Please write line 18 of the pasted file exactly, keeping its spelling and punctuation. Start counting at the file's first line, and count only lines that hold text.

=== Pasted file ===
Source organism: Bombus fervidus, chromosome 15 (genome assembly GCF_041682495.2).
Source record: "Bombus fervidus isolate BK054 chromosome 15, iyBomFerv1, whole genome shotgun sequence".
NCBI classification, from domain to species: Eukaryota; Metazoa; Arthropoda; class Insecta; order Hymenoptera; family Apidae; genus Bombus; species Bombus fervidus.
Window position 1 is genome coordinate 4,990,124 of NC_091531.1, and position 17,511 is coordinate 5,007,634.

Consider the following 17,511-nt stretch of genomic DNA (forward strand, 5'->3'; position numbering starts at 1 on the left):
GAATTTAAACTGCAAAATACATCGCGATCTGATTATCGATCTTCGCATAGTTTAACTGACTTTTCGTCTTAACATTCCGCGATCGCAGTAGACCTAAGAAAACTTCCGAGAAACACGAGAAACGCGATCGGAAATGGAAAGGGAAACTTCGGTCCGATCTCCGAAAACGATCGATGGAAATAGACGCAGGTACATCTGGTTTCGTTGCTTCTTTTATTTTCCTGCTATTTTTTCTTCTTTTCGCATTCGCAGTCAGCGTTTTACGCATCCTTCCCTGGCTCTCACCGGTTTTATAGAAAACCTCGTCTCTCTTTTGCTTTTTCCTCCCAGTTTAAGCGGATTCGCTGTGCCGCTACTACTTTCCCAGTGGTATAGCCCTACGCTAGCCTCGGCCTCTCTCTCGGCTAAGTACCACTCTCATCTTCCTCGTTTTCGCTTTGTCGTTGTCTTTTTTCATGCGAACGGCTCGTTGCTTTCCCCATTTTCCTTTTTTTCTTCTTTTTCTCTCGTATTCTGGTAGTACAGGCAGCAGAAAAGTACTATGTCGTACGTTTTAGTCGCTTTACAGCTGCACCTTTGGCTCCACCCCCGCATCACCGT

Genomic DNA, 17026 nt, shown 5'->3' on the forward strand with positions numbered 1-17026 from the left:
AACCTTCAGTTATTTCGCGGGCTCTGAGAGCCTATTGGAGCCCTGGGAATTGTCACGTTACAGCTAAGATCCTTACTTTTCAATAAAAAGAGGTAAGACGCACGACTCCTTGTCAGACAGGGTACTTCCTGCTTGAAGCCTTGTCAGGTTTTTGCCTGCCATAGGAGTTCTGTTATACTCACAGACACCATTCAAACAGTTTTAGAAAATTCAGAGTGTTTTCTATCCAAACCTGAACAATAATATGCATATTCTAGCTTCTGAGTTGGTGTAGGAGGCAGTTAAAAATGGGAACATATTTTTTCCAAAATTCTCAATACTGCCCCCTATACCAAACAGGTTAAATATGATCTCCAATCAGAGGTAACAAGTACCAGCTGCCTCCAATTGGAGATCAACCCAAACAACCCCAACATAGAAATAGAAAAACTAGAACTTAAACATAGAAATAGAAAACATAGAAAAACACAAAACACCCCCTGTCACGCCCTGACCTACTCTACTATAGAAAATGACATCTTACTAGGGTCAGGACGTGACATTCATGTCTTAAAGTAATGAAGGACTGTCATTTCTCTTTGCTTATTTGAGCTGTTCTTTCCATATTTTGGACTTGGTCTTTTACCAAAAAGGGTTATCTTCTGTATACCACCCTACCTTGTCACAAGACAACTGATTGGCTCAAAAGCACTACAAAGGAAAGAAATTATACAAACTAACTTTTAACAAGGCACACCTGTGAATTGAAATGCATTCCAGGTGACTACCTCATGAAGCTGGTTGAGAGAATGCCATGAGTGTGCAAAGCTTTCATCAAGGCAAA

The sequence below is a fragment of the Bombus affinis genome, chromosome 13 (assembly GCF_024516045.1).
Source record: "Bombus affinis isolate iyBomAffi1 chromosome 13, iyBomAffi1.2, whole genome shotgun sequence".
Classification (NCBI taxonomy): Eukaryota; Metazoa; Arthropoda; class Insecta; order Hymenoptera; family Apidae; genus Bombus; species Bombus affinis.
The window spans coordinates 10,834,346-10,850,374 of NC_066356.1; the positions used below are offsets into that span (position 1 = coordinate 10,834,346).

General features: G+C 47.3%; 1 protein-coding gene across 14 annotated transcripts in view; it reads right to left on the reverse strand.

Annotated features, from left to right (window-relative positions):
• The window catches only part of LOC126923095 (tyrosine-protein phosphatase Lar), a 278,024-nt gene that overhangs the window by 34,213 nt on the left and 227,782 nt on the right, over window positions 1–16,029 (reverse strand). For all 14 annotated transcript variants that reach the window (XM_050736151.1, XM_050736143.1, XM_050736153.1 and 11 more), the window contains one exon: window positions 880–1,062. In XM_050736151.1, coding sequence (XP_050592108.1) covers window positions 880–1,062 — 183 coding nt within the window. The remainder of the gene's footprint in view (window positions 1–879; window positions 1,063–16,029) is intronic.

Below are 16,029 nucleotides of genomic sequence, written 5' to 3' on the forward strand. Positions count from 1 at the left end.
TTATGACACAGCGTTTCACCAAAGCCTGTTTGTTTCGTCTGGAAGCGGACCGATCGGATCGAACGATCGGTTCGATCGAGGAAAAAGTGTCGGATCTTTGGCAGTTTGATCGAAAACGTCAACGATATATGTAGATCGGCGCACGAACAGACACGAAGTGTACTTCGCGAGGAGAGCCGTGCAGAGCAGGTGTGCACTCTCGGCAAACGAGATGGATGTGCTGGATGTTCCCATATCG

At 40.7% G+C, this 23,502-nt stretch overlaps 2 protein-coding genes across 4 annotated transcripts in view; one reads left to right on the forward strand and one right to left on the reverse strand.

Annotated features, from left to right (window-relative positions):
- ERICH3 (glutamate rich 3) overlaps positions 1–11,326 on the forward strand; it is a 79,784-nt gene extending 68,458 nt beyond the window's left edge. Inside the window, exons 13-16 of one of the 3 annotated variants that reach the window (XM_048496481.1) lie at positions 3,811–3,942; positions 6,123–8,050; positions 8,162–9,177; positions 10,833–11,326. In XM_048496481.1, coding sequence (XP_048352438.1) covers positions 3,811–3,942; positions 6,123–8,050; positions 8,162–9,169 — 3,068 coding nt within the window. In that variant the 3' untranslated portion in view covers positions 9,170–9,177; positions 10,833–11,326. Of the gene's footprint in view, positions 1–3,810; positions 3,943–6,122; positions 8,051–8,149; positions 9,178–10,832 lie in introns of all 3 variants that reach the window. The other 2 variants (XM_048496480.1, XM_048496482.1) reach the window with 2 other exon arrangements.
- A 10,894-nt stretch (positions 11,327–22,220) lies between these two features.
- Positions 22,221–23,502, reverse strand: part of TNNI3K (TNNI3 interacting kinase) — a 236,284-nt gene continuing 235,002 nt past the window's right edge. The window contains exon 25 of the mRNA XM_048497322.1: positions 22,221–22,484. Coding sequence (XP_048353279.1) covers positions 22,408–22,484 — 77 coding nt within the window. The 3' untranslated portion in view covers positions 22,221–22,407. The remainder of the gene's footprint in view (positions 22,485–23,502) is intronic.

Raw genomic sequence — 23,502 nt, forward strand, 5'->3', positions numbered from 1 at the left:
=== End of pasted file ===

At 40.7% G+C, this 23,502-nt stretch overlaps 2 protein-coding genes across 4 annotated transcripts in view; one reads left to right on the forward strand and one right to left on the reverse strand.